Before starting the application process, it is important to make sure that you know the difference between a Criminal Background Check (CBC) and a South African Police Clearance Certificate (PCC), as well as the difference between Apostille and Authenticate.
The difference between a Criminal Record Check and a Police Clearance Certificate
Criminal Record Check
A Criminal Record Check is done through an automated Fingerprint Identification Service (AFIS) at a local police station. This report can be used for local Pre-Employment and other councils such as the South African Council for Educators (SACE). The processing time for a criminal record check takes approximately 24-48 hours. Please note that a Criminal Record check is not a “Police Clearance Certificate” and is NOT accepted by embassies/consulates for immigration purposes or working abroad.
Police Clearance Certificate
Proccessing of a Police Clearance Certificate happens at the Criminal Records Centre (CRC) in Pretoria. The CRC is not able to legalize the certificate, so to get the certificate legalized, it needs to be sent to the correct legalization authority, in this case DIRCO. This process takes much longer than the Criminal Record Check and applicants should expect a time frame of anything from 6 – 12 weeks for notarization.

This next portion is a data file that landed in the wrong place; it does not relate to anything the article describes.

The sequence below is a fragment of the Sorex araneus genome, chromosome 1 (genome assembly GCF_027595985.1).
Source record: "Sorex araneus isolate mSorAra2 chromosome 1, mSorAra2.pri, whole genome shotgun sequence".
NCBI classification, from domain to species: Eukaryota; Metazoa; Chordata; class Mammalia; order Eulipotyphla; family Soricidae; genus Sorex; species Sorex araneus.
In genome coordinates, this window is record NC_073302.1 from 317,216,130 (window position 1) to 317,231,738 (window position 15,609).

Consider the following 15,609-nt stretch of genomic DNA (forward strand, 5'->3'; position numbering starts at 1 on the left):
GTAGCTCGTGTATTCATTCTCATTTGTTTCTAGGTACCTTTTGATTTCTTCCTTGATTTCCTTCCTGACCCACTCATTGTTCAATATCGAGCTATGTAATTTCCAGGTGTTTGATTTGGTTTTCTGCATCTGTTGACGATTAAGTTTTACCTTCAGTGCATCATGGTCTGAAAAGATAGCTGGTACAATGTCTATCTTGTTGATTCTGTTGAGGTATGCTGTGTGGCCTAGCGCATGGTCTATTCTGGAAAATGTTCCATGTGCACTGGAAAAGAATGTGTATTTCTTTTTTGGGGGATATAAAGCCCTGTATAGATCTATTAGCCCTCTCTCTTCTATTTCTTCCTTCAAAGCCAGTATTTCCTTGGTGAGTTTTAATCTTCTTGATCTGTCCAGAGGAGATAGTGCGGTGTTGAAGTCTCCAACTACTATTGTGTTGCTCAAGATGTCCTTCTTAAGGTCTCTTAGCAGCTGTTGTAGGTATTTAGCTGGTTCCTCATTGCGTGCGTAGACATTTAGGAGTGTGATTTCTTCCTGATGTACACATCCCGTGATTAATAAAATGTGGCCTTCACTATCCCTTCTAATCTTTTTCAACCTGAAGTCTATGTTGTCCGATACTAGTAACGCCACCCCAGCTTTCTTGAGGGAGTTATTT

The difference between an Apostille and Authentification
Both these legalization terminologies allow documents issued in one country to be accepted as official documents in another country.
- An apostille is for documents to be used in countries that participate in the 1961 Hague Convention Treaty. Visit www.hcch.net for further information on signatory countries.
- Authentication certificates are for documents to be used in countries that do not participate in the 1961 Hague Convention Treaty.
APPLY FOR A POLICE CLEARANCE CERTIFICATE
Although it seems a daunting task, applying for a South African Police Clearance Certificate (PCC) from abroad is not as difficult as you might think! Follow the guided steps below to apply now.
1. Application form
1.1] Download and complete the application form from the link at the official site here.
2.1] Finger print form
Download and print the official South African Police fingerprint form (Form 91(a)).
The following form is translated specifically for South Korea but you need to make sure that you obtain the form with translation for the relevant country you are applying from if required.
2.2] Obtain a set of fingerprints at your local police station. Remember to take your ID / passport along with you as proof of identity.
3. Pay the application fee
3.1] Pay the application fee of R160 to the South African bank details listed at the official site here.
4. Send all your documents to the Criminal Record and Crime Scene Management Division of the South African Police Service.
The address where you should send your documents is found at the official site here.
Documents to include: Application form, receipt of payment, fingerprint form, copy of passport / ID. Always check the official website though in case any documents have changed since this post.